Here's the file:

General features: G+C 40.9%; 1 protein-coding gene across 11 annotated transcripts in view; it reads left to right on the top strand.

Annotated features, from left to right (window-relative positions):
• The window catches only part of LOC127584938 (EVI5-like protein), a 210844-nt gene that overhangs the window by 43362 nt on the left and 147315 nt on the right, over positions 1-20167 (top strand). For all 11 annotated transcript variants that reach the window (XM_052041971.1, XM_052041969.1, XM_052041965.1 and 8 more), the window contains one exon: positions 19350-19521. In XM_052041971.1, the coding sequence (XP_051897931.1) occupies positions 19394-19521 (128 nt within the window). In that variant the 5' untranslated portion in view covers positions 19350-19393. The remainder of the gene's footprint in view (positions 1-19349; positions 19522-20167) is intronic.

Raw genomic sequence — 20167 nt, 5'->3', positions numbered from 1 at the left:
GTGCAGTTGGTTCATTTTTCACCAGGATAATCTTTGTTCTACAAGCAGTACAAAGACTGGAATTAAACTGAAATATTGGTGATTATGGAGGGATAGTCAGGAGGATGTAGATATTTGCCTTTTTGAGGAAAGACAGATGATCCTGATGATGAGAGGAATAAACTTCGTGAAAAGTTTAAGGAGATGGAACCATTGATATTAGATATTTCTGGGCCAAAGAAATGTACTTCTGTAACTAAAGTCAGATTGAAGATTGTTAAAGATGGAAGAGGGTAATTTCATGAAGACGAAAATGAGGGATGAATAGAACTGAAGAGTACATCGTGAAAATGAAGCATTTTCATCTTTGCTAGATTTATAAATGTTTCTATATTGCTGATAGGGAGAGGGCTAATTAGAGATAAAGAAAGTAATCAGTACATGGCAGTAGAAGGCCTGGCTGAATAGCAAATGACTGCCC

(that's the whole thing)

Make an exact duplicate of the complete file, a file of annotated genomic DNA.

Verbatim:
General features: G+C 40.9%; 1 protein-coding gene across 11 annotated transcripts in view; it reads left to right on the top strand.

Annotated features, from left to right (window-relative positions):
• The window catches only part of LOC127584938 (EVI5-like protein), a 210844-nt gene that overhangs the window by 43362 nt on the left and 147315 nt on the right, over positions 1-20167 (top strand). For all 11 annotated transcript variants that reach the window (XM_052041971.1, XM_052041969.1, XM_052041965.1 and 8 more), the window contains one exon: positions 19350-19521. In XM_052041971.1, the coding sequence (XP_051897931.1) occupies positions 19394-19521 (128 nt within the window). In that variant the 5' untranslated portion in view covers positions 19350-19393. The remainder of the gene's footprint in view (positions 1-19349; positions 19522-20167) is intronic.

Raw genomic sequence — 20167 nt, 5'->3', positions numbered from 1 at the left:
GTGCAGTTGGTTCATTTTTCACCAGGATAATCTTTGTTCTACAAGCAGTACAAAGACTGGAATTAAACTGAAATATTGGTGATTATGGAGGGATAGTCAGGAGGATGTAGATATTTGCCTTTTTGAGGAAAGACAGATGATCCTGATGATGAGAGGAATAAACTTCGTGAAAAGTTTAAGGAGATGGAACCATTGATATTAGATATTTCTGGGCCAAAGAAATGTACTTCTGTAACTAAAGTCAGATTGAAGATTGTTAAAGATGGAAGAGGGTAATTTCATGAAGACGAAAATGAGGGATGAATAGAACTGAAGAGTACATCGTGAAAATGAAGCATTTTCATCTTTGCTAGATTTATAAATGTTTCTATATTGCTGATAGGGAGAGGGCTAATTAGAGATAAAGAAAGTAATCAGTACATGGCAGTAGAAGGCCTGGCTGAATAGCAAATGACTGCCC